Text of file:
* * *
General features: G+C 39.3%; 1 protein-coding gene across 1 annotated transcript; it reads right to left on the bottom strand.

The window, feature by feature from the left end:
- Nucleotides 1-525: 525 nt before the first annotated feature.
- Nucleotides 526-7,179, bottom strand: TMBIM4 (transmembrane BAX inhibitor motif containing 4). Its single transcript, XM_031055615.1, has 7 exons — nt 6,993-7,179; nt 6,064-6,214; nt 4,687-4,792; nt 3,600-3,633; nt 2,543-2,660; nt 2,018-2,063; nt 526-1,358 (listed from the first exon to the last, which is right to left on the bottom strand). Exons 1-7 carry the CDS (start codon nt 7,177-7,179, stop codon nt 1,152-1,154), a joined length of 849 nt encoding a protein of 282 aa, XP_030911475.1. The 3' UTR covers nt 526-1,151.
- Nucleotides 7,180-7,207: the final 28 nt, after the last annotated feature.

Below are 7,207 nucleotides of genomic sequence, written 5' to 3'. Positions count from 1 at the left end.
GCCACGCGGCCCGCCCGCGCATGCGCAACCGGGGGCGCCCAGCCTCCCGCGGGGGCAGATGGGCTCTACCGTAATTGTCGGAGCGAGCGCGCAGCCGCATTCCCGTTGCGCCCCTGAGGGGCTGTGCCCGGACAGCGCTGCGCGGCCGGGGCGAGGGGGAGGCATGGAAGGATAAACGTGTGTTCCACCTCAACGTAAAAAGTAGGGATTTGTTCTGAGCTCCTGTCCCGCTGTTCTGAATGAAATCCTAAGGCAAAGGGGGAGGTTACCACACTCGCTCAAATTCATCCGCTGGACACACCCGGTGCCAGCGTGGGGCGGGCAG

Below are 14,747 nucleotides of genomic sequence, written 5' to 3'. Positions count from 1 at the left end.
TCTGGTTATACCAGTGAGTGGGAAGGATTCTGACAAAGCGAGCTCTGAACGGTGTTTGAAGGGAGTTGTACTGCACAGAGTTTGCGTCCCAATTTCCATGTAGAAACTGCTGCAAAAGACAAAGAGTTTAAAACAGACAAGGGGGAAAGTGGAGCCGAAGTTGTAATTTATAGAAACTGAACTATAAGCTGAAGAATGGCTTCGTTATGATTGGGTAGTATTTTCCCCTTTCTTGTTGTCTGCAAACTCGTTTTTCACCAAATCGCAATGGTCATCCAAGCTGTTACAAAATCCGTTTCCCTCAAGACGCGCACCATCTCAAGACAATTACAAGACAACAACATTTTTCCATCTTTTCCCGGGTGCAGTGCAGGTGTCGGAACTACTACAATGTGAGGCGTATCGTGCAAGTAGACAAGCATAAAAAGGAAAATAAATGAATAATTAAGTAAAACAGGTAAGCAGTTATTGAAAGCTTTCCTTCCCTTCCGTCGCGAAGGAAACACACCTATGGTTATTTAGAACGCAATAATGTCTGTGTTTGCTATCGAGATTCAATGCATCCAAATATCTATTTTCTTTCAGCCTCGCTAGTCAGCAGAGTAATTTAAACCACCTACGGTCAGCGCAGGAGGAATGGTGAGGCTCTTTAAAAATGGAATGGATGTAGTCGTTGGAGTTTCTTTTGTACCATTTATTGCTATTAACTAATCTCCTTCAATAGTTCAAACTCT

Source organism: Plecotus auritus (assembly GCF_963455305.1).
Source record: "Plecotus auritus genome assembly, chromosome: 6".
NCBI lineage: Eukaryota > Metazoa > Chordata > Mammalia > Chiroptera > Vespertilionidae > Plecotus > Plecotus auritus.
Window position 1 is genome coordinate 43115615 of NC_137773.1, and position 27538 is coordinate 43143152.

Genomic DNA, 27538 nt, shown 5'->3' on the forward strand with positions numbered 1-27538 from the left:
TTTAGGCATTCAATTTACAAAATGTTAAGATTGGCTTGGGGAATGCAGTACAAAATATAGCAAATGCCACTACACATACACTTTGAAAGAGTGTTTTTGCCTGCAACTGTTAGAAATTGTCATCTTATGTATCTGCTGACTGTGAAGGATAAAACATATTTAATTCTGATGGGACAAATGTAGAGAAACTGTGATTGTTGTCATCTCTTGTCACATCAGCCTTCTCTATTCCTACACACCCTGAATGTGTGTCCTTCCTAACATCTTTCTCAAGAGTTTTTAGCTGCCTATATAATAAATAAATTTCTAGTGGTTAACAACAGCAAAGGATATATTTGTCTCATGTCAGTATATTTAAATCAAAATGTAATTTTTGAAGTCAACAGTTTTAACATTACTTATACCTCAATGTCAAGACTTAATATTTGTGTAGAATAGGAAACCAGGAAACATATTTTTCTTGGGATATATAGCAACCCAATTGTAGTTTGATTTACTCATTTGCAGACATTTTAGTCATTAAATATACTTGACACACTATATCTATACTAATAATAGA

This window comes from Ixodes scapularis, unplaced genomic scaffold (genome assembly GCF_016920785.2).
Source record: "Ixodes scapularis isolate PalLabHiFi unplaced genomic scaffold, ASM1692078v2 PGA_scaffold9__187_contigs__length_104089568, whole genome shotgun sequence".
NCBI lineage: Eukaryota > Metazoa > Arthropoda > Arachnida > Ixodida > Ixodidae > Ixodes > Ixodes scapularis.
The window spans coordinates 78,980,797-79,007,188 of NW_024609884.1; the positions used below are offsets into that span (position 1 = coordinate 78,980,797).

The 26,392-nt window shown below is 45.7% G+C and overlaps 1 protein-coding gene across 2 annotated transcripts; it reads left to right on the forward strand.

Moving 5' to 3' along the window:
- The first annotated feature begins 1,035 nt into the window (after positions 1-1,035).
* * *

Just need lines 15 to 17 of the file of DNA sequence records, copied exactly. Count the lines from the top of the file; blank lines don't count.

TTTAGGCATTCAATTTACAAAATGTTAAGATTGGCTTGGGGAATGCAGTACAAAATATAGCAAATGCCACTACACATACACTTTGAAAGAGTGTTTTTGCCTGCAACTGTTAGAAATTGTCATCTTATGTATCTGCTGACTGTGAAGGATAAAACATATTTAATTCTGATGGGACAAATGTAGAGAAACTGTGATTGTTGTCATCTCTTGTCACATCAGCCTTCTCTATTCCTACACACCCTGAATGTGTGTCCTTCCTAACATCTTTCTCAAGAGTTTTTAGCTGCCTATATAATAAATAAATTTCTAGTGGTTAACAACAGCAAAGGATATATTTGTCTCATGTCAGTATATTTAAATCAAAATGTAATTTTTGAAGTCAACAGTTTTAACATTACTTATACCTCAATGTCAAGACTTAATATTTGTGTAGAATAGGAAACCAGGAAACATATTTTTCTTGGGATATATAGCAACCCAATTGTAGTTTGATTTACTCATTTGCAGACATTTTAGTCATTAAATATACTTGACACACTATATCTATACTAATAATAGA

This window comes from Ixodes scapularis, unplaced genomic scaffold (genome assembly GCF_016920785.2).
Source record: "Ixodes scapularis isolate PalLabHiFi unplaced genomic scaffold, ASM1692078v2 PGA_scaffold9__187_contigs__length_104089568, whole genome shotgun sequence".